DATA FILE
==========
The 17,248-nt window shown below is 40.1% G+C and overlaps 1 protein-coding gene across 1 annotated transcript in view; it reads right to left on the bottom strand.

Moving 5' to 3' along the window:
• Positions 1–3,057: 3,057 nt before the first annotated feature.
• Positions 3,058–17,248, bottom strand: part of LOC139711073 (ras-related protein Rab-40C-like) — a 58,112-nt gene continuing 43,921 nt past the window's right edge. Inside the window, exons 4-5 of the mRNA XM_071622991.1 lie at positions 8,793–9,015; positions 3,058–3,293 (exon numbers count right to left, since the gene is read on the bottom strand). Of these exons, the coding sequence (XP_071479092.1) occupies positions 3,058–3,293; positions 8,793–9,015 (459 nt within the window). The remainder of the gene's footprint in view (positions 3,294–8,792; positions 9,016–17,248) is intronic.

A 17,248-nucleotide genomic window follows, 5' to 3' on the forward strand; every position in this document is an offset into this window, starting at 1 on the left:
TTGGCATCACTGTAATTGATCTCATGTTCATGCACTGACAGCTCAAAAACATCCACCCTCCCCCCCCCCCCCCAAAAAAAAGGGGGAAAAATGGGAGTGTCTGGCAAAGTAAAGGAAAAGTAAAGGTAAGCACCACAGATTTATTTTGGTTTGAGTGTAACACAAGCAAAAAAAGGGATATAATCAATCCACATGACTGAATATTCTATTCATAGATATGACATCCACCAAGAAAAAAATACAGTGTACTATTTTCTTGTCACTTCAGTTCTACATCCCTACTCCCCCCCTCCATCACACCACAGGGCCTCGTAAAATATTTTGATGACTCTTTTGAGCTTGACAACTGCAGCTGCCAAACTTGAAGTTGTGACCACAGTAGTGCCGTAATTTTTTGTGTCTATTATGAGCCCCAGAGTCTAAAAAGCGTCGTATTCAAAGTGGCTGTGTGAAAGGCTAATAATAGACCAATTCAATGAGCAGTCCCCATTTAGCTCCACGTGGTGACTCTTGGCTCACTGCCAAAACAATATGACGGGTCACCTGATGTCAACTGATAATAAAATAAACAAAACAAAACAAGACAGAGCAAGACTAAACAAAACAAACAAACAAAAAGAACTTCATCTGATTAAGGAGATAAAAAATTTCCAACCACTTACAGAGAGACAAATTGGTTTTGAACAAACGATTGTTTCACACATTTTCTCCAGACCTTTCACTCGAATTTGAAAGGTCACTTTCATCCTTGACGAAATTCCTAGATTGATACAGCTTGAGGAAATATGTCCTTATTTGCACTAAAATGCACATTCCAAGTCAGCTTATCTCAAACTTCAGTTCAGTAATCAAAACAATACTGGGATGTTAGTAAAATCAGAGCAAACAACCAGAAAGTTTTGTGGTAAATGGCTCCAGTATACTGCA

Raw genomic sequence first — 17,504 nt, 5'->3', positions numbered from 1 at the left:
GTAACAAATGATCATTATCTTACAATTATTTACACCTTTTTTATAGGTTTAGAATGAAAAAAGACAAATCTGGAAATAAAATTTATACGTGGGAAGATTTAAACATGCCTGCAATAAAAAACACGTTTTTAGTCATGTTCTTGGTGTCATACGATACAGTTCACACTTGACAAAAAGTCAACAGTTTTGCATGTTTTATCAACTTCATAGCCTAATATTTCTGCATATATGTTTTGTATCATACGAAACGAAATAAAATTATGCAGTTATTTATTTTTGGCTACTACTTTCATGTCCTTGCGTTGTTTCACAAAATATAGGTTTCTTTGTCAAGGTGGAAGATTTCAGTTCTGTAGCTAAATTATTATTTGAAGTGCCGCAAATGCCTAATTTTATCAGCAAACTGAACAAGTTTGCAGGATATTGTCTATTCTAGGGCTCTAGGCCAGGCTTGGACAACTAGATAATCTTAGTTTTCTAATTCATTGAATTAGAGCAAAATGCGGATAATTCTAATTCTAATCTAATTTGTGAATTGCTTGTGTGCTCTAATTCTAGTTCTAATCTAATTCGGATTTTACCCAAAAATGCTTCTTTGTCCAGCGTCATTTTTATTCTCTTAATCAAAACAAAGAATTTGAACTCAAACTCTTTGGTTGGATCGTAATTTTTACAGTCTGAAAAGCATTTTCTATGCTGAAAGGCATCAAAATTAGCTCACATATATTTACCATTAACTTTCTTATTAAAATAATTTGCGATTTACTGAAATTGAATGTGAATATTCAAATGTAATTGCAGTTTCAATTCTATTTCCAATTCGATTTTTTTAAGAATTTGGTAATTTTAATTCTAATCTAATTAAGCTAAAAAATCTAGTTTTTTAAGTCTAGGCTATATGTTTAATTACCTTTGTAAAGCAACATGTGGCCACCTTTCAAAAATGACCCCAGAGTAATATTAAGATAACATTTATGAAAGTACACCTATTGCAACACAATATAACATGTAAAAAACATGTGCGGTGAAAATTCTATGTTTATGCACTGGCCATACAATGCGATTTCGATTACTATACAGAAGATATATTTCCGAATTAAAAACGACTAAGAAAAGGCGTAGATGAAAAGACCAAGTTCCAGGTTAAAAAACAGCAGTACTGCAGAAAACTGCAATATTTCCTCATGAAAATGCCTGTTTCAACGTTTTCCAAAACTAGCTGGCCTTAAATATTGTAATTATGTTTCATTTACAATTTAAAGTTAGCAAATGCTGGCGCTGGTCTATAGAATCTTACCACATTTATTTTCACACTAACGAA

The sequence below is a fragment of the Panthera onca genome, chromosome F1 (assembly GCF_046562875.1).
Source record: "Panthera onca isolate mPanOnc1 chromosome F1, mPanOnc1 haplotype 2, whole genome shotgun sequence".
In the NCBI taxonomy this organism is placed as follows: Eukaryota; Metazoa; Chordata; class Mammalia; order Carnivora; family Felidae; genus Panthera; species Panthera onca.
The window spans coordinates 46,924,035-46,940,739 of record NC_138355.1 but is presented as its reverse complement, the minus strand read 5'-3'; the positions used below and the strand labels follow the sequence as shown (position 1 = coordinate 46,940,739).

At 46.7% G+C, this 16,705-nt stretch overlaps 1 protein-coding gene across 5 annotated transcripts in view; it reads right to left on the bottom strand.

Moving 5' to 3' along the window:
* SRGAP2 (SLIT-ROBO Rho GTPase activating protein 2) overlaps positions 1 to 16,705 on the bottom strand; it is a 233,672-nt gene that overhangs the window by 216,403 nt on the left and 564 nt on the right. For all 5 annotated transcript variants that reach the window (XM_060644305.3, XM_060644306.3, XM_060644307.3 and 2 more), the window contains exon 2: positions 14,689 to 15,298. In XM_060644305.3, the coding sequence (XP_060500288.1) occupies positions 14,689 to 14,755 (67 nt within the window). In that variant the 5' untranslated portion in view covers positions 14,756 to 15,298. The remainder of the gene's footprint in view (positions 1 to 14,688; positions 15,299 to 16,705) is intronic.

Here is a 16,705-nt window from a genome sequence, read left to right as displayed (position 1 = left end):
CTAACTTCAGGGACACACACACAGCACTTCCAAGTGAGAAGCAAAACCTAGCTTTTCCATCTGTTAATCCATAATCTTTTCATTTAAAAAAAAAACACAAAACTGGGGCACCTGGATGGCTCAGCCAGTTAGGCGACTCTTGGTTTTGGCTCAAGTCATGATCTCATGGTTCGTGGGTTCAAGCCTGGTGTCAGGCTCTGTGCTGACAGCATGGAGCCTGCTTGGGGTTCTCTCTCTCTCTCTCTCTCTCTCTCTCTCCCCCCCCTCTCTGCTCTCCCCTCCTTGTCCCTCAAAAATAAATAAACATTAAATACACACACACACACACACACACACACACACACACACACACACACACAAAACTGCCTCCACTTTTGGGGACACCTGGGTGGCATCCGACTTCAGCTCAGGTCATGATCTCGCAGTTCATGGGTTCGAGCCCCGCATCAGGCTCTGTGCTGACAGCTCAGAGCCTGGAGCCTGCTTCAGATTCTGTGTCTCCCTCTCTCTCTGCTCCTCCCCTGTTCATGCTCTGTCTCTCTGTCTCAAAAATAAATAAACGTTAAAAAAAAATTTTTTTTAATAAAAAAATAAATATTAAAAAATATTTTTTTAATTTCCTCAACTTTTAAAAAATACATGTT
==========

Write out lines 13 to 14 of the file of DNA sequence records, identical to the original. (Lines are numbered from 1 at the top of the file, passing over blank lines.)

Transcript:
At 46.7% G+C, this 16,705-nt stretch overlaps 1 protein-coding gene across 5 annotated transcripts in view; it reads right to left on the bottom strand.

Moving 5' to 3' along the window: